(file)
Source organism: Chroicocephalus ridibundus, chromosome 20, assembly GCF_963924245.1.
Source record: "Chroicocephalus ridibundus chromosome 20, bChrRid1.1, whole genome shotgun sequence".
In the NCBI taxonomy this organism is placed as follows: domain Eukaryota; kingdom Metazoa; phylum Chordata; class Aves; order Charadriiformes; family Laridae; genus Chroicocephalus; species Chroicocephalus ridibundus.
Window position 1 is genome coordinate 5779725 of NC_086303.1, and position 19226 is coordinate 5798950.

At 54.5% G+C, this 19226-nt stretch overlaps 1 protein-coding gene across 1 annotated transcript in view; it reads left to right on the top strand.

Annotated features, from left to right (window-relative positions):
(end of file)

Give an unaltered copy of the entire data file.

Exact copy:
Source organism: Chroicocephalus ridibundus, chromosome 20, assembly GCF_963924245.1.
Source record: "Chroicocephalus ridibundus chromosome 20, bChrRid1.1, whole genome shotgun sequence".
In the NCBI taxonomy this organism is placed as follows: domain Eukaryota; kingdom Metazoa; phylum Chordata; class Aves; order Charadriiformes; family Laridae; genus Chroicocephalus; species Chroicocephalus ridibundus.
Window position 1 is genome coordinate 5779725 of NC_086303.1, and position 19226 is coordinate 5798950.

At 54.5% G+C, this 19226-nt stretch overlaps 1 protein-coding gene across 1 annotated transcript in view; it reads left to right on the top strand.

Annotated features, from left to right (window-relative positions):